But I really had no desire to give up my 12mm and 17mm Naglers. There really was nothing wrong with them and after trying dozens of EPs I had stuck with these for a decade. I have to admit, they were sort of like old friends. After 50,000 variable star observations we'd grown close. So I thought I would try to get a little more oomph out of my telescope by getting the 10mm Ethos. This would give me 300x and the same 1/3 degree of sky the 12mm Nagler did. Hopefully, I could use it as my new go to EP for faint CVs because the added magnification would give me a darker sky background. And for those really good nights I bought the 8mm Ethos. A whopping 375x with still a 1/4 degree FOV. What could be better? I could have the best of both worlds.
I settled in for a few months with the new set of EPs and found myself, as before, using the 10mm once in a while and the 8mm almost never. I don't know why I thought the Ethos EPs were going to make the sky conditions better. They are just eyepieces, not atmospheric stabilization devices! I was back to using the old-faithful 12mm and 17mm Naglers in no time. It finally dawned on me what an idiot I was after the final night of the Cherry Springs Star Party when I realized I'd never even taken either of the new Ethos EPs out of the case. I had $1350.00 invested in two EPs I wasn't using.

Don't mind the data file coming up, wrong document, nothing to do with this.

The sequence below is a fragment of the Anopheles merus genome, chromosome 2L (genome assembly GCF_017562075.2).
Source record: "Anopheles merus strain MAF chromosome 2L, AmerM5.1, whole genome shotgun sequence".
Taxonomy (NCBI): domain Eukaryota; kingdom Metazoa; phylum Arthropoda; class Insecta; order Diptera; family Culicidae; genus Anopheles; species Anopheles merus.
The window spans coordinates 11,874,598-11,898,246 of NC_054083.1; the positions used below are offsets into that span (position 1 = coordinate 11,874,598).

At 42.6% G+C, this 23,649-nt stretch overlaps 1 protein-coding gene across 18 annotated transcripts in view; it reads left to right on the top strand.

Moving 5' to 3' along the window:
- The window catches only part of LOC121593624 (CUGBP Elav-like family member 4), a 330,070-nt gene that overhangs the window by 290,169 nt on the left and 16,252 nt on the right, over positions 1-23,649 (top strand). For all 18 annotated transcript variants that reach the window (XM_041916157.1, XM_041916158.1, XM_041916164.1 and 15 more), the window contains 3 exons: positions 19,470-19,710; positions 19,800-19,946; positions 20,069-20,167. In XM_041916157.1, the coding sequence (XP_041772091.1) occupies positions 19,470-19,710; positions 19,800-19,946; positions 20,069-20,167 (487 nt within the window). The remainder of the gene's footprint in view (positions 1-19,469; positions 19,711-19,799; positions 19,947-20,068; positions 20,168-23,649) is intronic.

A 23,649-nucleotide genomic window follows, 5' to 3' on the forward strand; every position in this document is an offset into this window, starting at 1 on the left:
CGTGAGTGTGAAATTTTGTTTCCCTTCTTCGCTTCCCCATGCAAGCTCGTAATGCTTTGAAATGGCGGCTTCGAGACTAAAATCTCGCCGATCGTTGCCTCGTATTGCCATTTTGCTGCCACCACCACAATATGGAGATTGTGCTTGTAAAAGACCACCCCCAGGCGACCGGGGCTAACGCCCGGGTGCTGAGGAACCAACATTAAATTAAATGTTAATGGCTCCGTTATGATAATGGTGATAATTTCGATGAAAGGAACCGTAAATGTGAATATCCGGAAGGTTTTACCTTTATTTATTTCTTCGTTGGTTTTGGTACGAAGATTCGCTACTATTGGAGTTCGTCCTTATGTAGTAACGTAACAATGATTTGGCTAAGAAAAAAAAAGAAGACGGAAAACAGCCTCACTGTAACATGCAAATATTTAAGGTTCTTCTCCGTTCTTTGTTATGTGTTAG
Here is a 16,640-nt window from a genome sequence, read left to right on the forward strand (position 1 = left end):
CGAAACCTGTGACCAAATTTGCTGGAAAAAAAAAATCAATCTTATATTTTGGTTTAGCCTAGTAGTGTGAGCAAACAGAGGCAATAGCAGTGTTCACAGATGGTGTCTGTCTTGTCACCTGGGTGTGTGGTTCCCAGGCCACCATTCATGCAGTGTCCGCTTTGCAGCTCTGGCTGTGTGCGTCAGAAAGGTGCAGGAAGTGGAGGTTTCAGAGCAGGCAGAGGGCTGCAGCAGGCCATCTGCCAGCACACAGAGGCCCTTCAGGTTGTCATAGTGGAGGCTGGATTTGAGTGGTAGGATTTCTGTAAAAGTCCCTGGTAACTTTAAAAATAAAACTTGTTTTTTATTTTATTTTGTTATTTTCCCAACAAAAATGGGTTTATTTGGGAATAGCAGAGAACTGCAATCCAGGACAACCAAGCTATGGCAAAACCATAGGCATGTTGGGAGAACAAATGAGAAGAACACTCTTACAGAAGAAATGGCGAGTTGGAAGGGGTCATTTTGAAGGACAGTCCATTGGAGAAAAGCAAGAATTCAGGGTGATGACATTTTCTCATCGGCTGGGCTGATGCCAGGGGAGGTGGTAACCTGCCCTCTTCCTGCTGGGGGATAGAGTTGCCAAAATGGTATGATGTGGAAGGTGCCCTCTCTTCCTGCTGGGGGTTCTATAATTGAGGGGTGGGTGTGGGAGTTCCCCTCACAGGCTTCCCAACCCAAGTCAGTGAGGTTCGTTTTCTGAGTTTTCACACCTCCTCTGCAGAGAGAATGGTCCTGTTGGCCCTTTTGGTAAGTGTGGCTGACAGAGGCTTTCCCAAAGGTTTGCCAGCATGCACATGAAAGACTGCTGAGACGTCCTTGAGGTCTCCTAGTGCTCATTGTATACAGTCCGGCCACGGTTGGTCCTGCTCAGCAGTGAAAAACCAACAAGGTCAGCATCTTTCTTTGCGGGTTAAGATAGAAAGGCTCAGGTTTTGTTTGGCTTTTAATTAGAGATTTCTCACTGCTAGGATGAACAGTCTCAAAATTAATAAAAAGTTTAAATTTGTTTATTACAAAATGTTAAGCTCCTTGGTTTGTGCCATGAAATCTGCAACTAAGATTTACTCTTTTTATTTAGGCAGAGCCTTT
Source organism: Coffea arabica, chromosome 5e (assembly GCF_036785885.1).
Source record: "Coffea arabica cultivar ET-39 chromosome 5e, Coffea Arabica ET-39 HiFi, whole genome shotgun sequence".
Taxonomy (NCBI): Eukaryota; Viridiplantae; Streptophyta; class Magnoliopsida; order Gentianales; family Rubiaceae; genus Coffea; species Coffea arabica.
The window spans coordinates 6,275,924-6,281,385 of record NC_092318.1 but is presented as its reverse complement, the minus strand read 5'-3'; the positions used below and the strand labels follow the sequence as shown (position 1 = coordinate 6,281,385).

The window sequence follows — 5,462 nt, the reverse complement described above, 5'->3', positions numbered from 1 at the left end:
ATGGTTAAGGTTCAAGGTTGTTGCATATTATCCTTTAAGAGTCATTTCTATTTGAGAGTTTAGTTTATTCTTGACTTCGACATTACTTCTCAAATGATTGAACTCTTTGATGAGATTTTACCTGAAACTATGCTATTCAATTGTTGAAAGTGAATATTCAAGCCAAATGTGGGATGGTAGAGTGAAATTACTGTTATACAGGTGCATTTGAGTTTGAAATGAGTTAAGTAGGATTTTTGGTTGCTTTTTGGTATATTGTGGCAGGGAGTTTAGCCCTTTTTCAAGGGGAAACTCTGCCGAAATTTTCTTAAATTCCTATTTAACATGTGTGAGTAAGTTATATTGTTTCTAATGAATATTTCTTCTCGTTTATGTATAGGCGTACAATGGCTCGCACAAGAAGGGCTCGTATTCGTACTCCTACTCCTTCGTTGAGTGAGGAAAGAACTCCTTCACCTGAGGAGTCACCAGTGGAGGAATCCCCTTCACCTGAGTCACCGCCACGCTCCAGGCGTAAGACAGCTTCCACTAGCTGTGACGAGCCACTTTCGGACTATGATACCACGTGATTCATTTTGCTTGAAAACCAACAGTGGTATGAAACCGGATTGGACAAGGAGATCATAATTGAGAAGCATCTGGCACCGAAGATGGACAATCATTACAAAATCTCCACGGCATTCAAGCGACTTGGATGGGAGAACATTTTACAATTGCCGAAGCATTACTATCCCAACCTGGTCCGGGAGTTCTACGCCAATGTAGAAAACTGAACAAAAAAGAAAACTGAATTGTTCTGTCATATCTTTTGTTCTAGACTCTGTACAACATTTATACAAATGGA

So I took the plunge. I traded in the Naglers and the Ethos EPs and came home from Cherry Springs with just three EPs in the case. A new 13mm Ethos, a new 17mm Ethos and the trusty TeleVue 55mm Plossl. It didn't take me long to get used to the idea of using these fantastic new eyepieces as my trusty companions at the telescope. They are both simply stunning performers.